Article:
] [Thread Prev
Reverse Delays - how do they work?
I just spent some time thinking about reverse delays, which several boxes
offer (among them, to take a few devices used often among loopers, the
DL4, the TC Electronics D2, the Boss DD20 and the EH SMM w/ Hazari).
So here's my take (without listening to these devices) what is possible how
to implement that effect - and I'd like your ideas what are the preferred
implementations, and wheter there are other ways to reach this.
In a normal delay, it's rather simple: taking feedback aside for one
and assuming an ideal delay (i.e. what goes in does come out sometime
later), it's like a conveyor belt. You put the things (your playing) on one
side, and after a finite (and constant) time, it comes out at the other
Another (more audio-tech) analogy is the endless tape, where you record,
tape goes round, gets played back and immediately recorded again.
This approach will not work if we want a reverse delay, because the things
need to come out in different order than the order they were put in. So how
can you do it?
APPROACH ONE: Turning around
Again taking the conveyor belt analogy, after the conveyor belt is full, we
can simply turn it around and reverse the direction of travel. If we do
feedback in a normal way (i.e. part of the output gets put on the conveyor
belt again), we will end up with the contents playing back
The problem here: how do we know when to turn around the conveyor belt? If
we just do it after the belt is full (i.e. it has run from beginning to
end), our LTI system turns into being non-time-variant and for that reason,
very hard to guess in its behaviour by the user. We could use a trigger to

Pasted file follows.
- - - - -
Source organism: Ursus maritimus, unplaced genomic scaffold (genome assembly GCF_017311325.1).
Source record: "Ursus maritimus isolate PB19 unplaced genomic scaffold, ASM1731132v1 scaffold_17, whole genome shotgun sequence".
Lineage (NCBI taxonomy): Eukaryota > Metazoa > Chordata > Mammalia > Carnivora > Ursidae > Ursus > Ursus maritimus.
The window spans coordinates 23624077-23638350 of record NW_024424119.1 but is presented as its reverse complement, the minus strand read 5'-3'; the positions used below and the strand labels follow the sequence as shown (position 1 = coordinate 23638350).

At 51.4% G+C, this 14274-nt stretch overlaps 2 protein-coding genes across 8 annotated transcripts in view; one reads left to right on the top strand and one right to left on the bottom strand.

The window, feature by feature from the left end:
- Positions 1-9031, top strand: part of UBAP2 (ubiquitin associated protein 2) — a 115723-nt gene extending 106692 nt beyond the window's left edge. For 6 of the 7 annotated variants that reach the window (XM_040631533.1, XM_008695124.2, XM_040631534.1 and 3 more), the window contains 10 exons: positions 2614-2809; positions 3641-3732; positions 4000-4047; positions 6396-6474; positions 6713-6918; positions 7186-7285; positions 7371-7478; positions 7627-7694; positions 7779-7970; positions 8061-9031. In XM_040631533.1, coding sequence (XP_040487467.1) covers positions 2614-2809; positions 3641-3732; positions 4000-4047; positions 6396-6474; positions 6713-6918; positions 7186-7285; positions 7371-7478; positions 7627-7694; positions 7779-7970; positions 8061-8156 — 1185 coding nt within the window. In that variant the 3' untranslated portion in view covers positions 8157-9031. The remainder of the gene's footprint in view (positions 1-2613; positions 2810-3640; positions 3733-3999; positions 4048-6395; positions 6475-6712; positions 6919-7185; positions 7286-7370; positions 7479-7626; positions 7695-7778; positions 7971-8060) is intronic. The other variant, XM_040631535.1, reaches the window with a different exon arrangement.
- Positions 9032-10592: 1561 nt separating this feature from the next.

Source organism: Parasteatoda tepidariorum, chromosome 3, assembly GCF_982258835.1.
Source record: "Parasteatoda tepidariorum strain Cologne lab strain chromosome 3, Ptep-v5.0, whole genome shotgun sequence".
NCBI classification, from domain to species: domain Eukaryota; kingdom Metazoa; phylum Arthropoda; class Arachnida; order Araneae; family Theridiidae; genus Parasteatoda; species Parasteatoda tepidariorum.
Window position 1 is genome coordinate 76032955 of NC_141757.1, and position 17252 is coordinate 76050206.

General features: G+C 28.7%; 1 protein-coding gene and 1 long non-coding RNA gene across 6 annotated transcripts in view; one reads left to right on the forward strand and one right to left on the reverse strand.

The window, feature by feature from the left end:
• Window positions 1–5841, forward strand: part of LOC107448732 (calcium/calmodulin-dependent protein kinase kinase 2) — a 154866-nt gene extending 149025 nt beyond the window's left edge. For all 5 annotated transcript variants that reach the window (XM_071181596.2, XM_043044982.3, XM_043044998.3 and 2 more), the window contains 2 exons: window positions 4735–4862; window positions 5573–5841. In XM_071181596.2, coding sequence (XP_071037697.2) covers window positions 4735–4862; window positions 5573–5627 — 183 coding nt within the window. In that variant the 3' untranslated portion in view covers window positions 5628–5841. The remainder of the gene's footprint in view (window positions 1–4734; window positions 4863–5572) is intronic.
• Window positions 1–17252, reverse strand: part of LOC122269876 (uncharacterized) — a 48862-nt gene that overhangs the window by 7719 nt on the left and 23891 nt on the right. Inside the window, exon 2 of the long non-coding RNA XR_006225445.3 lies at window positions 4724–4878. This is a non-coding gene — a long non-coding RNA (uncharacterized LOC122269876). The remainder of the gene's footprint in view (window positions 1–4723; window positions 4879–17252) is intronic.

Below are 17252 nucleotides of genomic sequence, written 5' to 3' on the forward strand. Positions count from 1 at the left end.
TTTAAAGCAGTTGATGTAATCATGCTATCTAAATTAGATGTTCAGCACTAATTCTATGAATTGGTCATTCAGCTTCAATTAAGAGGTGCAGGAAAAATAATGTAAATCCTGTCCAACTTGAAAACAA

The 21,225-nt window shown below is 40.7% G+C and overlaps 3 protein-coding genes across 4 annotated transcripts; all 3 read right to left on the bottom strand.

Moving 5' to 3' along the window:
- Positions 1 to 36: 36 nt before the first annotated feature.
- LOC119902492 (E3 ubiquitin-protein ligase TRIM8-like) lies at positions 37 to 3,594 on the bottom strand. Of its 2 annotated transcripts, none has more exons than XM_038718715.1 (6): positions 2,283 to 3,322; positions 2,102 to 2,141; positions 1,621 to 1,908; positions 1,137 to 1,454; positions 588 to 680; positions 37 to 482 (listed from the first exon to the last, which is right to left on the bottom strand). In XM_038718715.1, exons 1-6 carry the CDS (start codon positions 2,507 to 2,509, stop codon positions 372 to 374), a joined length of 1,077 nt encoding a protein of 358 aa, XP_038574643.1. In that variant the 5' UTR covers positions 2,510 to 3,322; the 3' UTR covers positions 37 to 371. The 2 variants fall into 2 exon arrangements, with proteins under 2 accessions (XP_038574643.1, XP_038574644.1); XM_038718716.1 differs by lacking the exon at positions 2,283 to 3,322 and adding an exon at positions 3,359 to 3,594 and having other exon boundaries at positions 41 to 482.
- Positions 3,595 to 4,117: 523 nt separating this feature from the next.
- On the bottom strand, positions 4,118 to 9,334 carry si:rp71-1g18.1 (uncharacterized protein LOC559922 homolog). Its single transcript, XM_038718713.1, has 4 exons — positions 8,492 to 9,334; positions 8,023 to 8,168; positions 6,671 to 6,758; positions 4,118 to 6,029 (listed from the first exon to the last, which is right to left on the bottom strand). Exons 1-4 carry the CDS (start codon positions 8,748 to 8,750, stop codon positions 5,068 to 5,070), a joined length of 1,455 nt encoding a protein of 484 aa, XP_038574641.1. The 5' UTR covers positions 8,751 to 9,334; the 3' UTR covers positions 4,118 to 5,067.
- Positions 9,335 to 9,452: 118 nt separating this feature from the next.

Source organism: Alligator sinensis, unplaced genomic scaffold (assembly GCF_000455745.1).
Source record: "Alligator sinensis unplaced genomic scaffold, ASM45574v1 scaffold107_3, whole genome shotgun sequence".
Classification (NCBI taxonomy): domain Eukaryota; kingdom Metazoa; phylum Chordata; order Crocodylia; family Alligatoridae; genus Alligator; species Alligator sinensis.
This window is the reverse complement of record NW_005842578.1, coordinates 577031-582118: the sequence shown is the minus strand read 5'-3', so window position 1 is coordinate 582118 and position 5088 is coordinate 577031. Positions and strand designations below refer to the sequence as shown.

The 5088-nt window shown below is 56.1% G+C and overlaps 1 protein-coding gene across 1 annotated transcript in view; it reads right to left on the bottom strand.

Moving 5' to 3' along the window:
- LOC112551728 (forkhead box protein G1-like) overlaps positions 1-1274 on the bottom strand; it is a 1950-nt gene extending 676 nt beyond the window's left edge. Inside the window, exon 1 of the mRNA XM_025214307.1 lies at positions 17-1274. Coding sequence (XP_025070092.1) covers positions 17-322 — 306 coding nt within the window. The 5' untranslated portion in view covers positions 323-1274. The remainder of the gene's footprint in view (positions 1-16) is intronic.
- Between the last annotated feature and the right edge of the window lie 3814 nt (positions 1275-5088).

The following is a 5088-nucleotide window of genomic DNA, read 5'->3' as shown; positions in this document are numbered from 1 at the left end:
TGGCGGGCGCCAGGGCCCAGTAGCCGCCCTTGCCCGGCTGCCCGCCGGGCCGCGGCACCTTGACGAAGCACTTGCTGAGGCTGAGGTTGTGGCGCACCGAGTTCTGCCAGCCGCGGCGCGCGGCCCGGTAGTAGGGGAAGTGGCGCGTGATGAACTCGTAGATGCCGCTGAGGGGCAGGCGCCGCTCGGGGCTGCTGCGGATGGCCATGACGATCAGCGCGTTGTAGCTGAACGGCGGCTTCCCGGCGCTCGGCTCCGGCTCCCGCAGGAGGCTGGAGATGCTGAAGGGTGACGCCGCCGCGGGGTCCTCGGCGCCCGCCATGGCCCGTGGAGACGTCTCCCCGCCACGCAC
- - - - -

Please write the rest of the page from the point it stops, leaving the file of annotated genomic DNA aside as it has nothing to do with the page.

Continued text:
tell the delay when we start to fill the belt. With that, the delay between
the trigger and the perceived beginning of delay playback is just the delay
I believe (due to the availability of a trigger threshold), this is the way
the D2 works.
APPROACH TWO: Running two ways
I will take the endless tape analogy here. Assume the tape is stationary
the heads are moving, and the behaviour stays the same (according to
Einstein). Now ignore for one moment the problem of heads getting into each
others' way. Now let's move the recording head in one direction and the
playback head in the other direction. Having feedback according to the
original meaning of the word (feeding back the output to the input) would
also give us the reverse-forward effect. However, we can replace that with
an approach which only erase the tape partially. With that, everything in
the delay output is always reverse, and never reverse-of-reverse.
Note that with that approach, the perceived length of the delay is cut in
Also, the "when to turn the belt" problem gets replaced by the "when do the
heads meet" problem.
Due to the fact that in the DL4, the reverse delay time is half that of all
other delays, I believe it uses this approach.
Now...what other approaches are there? Is there one that is time-invariant
without a trigger (and causal)? Is there another possibility? Any thoughts?
Are you using reverse delays at all?